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Off the Beaten Track


in Vol. 18 - January Issue - Year 2017
The Wanderers



Ancient clay inscriptions used to track the planet Jupiter


Babylonian Astronomers

The two men worked silently at the top of the tower. Their long, thick beards, heavy woolen coats and tall, cylindrical hats offered protection against the cold winter night. The vault of the sky twinkled with innumerable stars, so bright and so close that it seemed possible to touch them by simply stretching out a hand. One of the men stared intently at the sky with an instrument that appeared similar to a mariner’s sextant. Occasionally he called out a number and the other man immediately traced a mark in the wet clay slab on the table in front of him. They toiled into the night, breathing a sigh of relief when the first light of dawn appeared to the east…

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The ancients had noticed that certain stars would pass through the sky in regular and predictable patterns, while other stars appeared immobile. The ancient Greeks called these moving stars planētēs, which means "wanderer".
By the second millennium BC, Babylonian astronomers had identified seven planets, including the Sun and the Moon, all of which were believed to orbit around the Earth. Surprisingly, it would take another 3,800 years before the remaining planets in our solar system were discovered!

In the fifth century BC, the Greek philosopher Anaxagoras first suggested that the Sun was a star and not a planet, but his ideas were ignored. Two centuries later, another Greek philosopher named Aristarchus of Samos stated that the Earth was a planet revolving around the Sun together with the other planets, but his theory was also discounted. It wasn’t until the sixteenth century that the heliocentric model proposed by the Polish astronomer Nicolaus Copernicus gained acceptance. The Sun was placed at the center of our planetary system and the planets were placed in their correct order, with the Moon orbiting around the Earth.
With their eastward expansion, the Greeks acquired much of the astronomical knowledge that had been accumulated over the millennia by the Akkadians, Sumerians, Babylonians and Assyrians. It’s interesting to examine how the names of planets given by these ancient civilizations were subsequently adopted in the West through the Greek and Latin languages.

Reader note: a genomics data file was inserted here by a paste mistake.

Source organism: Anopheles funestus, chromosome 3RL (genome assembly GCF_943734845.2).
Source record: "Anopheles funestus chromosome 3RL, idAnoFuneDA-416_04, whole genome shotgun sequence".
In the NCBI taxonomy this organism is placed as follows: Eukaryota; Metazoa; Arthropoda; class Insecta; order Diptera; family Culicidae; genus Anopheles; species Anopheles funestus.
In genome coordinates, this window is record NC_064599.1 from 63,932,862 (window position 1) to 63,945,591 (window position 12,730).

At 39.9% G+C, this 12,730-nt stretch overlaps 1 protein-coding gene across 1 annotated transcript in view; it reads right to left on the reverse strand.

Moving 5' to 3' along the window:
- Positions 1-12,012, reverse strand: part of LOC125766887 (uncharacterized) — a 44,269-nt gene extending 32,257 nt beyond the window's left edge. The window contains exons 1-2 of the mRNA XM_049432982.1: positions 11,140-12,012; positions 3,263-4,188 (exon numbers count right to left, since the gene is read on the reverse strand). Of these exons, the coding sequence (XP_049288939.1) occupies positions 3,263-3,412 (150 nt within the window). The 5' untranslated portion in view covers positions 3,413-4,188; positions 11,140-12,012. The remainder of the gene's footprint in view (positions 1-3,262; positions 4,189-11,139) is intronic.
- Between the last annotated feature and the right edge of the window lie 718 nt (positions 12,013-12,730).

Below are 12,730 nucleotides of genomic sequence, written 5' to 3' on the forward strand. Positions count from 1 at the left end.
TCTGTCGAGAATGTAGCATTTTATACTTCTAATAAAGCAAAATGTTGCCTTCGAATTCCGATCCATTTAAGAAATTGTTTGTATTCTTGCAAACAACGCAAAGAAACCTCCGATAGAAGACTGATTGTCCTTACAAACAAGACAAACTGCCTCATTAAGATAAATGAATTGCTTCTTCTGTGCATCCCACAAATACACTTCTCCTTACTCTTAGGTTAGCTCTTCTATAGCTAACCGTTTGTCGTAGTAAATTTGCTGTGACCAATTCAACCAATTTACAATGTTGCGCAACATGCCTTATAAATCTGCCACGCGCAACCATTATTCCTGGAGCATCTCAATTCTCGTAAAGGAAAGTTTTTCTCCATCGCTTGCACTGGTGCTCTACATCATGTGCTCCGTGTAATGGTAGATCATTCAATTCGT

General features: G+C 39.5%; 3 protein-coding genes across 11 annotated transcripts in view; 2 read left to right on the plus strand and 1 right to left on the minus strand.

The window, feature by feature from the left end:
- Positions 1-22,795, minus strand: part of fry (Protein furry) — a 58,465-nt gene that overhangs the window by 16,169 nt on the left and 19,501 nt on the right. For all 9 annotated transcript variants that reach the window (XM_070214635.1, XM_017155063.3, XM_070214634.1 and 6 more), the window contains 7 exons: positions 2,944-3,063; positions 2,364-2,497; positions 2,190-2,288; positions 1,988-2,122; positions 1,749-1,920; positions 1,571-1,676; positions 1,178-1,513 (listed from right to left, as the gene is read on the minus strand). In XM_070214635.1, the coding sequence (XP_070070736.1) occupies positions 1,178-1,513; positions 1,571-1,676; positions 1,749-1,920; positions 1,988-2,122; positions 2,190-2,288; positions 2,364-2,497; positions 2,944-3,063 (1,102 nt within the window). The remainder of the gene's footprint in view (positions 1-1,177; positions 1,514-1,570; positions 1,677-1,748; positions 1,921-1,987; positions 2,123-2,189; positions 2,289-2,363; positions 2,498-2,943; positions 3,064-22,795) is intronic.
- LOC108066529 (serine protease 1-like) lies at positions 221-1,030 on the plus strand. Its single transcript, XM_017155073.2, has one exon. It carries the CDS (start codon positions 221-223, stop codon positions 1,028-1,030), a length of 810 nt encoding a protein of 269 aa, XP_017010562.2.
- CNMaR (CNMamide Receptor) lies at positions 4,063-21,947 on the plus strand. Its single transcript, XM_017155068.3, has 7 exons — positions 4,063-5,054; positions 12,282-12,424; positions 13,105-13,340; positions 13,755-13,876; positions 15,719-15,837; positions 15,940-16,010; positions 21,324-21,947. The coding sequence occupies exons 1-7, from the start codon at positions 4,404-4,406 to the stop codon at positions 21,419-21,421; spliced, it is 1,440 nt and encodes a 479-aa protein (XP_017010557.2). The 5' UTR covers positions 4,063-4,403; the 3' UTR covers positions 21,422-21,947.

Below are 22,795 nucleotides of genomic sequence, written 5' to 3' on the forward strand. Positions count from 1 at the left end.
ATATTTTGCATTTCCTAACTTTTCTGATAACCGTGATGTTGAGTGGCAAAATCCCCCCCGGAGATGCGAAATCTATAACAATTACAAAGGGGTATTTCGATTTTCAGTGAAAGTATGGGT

Shamash, the Sun god, meted out justice. He became known as Helios in Greek and as Sol in Latin. With the invention of the week as a unit of measurement of time, the name of this deity was assigned to the first day of the week, from which we have Sunday in English.
The Moon was named after Sîn, often depicted as a self-generating plant, a reference to the belief that the moon regenerates itself after each waning. This god was known as Selene in Greek and as Luna in Latin. The second day of the week, Monday in English and lunes in Spanish, bears his name.
Mars was named Nergal by the Babylonians, in honor of the greatest god of the Underworld. This planet was known for its distinctive red color and became associated with Mars, the Roman god of war (and therefore blood). The third day of the week was named in his honor: martedì in Italian and Tuesday in English, after the Germanic god of war Tīw.
The Akkadians called Mercury by the name of Sahitu, meaning "jumpy" or "darting", reflecting the fact that it moves very quickly across the sky. In fact, a year on Mercury lasts only 88 days. The Greeks and the Romans named this planet after the winged messenger of the gods: Hermes and Mercurius. The fourth day of the week bears his name, with Wednesday in English coming from Woden, the Scandinavian god of victory.
Marduk was the protector of the Babylonian king and a fitting name for Jupiter, by far the largest planet in the solar system. The Greeks knew him as Zeus and the Romans as Iuppiter. The fifth day of the week bears his name: jueves in Spanish and Thursday in English, from the Scandinavian god Thor.
For the Babylonians, Ishtar was the sister of the Sun and the only female among the planets. Being the brightest planet, Venus was associated with beauty. Aphrodite for the Greeks and Venus for the Romans, her name is reflected in the sixth day of the week: viernes in Spanish and Friday in English, from Freya, the Scandinavian goddess of love.
Saturn was named Ninurta by the Sumerians. Known as Cronus by the Greeks and as Saturnus by the Romans, all three of these civilizations worshipped this deity as their god of agriculture. Saturn gave his name to the seventh day of the week.

By Giovanni Gregorat, Contributing Editor MFN





Author: Giovanni Gregorat

 
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